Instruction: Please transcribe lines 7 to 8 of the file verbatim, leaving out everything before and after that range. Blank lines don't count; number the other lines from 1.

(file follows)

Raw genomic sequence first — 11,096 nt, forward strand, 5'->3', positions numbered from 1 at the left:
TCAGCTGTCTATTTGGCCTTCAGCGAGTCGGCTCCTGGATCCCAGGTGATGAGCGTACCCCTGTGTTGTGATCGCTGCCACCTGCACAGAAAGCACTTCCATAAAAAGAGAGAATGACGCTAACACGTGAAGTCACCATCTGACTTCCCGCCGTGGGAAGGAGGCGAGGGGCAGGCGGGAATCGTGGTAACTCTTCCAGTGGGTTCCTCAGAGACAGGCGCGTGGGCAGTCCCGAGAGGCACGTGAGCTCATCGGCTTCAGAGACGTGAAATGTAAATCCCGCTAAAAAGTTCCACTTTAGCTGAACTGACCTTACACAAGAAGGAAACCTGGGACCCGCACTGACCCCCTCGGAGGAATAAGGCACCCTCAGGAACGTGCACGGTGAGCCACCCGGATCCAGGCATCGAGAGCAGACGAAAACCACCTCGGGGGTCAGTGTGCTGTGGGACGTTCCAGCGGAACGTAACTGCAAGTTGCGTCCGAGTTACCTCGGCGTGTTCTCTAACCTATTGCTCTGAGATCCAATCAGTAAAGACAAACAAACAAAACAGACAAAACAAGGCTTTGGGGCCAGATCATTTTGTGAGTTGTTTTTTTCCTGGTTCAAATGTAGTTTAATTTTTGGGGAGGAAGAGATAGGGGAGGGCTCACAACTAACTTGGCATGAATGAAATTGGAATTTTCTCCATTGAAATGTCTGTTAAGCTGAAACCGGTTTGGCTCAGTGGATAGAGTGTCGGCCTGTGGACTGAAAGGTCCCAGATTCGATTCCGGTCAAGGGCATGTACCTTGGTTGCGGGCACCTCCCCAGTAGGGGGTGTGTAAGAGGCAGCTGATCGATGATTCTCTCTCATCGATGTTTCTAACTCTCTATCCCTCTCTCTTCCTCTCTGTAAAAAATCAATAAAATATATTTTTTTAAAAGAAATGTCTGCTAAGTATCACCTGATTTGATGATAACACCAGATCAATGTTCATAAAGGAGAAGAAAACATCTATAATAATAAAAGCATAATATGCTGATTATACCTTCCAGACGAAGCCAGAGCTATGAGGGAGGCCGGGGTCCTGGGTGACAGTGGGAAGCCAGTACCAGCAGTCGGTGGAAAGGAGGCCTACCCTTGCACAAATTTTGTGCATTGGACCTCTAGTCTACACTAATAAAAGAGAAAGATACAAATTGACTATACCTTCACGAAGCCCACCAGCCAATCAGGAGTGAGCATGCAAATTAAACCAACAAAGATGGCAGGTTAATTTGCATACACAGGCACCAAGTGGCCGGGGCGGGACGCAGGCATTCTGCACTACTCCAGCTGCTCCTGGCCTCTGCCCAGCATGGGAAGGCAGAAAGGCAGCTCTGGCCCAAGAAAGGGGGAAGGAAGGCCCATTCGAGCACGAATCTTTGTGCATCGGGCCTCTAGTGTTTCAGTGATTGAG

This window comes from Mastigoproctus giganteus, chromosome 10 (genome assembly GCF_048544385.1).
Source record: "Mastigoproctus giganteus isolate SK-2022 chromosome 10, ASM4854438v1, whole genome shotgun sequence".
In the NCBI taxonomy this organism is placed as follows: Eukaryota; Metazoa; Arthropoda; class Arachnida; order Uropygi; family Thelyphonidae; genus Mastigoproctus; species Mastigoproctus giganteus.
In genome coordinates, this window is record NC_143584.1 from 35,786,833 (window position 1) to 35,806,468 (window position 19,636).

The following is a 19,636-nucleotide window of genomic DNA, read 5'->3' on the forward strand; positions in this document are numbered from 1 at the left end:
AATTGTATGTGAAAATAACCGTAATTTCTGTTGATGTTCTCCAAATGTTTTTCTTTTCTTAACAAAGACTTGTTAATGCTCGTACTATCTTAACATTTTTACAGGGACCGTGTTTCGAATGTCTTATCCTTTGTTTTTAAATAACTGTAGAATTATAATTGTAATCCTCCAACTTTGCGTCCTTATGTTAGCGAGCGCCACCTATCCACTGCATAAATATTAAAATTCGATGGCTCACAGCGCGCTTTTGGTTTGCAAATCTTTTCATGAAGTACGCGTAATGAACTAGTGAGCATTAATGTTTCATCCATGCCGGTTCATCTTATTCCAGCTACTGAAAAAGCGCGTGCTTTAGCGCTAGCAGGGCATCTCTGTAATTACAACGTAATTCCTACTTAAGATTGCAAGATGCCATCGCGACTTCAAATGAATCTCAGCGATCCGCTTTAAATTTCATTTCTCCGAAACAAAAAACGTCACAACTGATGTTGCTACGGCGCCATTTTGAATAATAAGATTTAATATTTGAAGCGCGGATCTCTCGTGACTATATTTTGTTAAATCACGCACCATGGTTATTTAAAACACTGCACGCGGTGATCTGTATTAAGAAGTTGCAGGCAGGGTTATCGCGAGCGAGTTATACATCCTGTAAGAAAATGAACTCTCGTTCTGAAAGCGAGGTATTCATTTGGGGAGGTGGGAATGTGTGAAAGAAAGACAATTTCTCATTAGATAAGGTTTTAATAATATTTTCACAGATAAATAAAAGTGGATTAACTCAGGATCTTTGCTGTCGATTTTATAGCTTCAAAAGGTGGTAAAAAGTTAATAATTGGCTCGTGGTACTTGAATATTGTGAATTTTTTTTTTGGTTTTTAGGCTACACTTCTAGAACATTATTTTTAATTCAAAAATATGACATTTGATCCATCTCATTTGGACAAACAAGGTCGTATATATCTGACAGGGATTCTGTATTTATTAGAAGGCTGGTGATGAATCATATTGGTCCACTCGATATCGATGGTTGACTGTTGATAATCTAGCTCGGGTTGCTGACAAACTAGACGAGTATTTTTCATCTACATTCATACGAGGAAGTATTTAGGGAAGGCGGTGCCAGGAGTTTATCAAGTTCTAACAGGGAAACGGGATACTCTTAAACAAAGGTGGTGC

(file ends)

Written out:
The following is a 19,636-nucleotide window of genomic DNA, read 5'->3' on the forward strand; positions in this document are numbered from 1 at the left end:
AATTGTATGTGAAAATAACCGTAATTTCTGTTGATGTTCTCCAAATGTTTTTCTTTTCTTAACAAAGACTTGTTAATGCTCGTACTATCTTAACATTTTTACAGGGACCGTGTTTCGAATGTCTTATCCTTTGTTTTTAAATAACTGTAGAATTATAATTGTAATCCTCCAACTTTGCGTCCTTATGTTAGCGAGCGCCACCTATCCACTGCATAAATATTAAAATTCGATGGCTCACAGCGCGCTTTTGGTTTGCAAATCTTTTCATGAAGTACGCGTAATGAACTAGTGAGCATTAATGTTTCATCCATGCCGGTTCATCTTATTCCAGCTACTGAAAAAGCGCGTGCTTTAGCGCTAGCAGGGCATCTCTGTAATTACAACGTAATTCCTACTTAAGATTGCAAGATGCCATCGCGACTTCAAATGAATCTCAGCGATCCGCTTTAAATTTCATTTCTCCGAAACAAAAAACGTCACAACTGATGTTGCTACGGCGCCATTTTGAATAATAAGATTTAATATTTGAAGCGCGGATCTCTCGTGACTATATTTTGTTAAATCACGCACCATGGTTATTTAAAACACTGCACGCGGTGATCTGTATTAAGAAGTTGCAGGCAGGGTTATCGCGAGCGAGTTATACATCCTGTAAGAAAATGAACTCTCGTTCTGAAAGCGAGGTATTCATTTGGGGAGGTGGGAATGTGTGAAAGAAAGACAATTTCTCATTAGATAAGGTTTTAATAATATTTTCACAGATAAATAAAAGTGGATTAACTCAGGATCTTTGCTGTCGATTTTATAGCTTCAAAAGGTGGTAAAAAGTTAATAATTGGCTCGTGGTACTTGAATATTGTGAATTTTTTTTTTGGTTTTTAGGCTACACTTCTAGAACATTATTTTTAATTCAAAAATATGACATTTGATCCATCTCATTTGGACAAACAAGGTCGTATATATCTGACAGGGATTCTGTATTTATTAGAAGGCTGGTGATGAATCATATTGGTCCACTCGATATCGATGGTTGACTGTTGATAATCTAGCTCGGGTTGCTGACAAACTAGACGAGTATTTTTCATCTACATTCATACGAGGAAGTATTTAGGGAAGGCGGTGCCAGGAGTTTATCAAGTTCTAACAGGGAAACGGGATACTCTTAAACAAAGGTGGTGC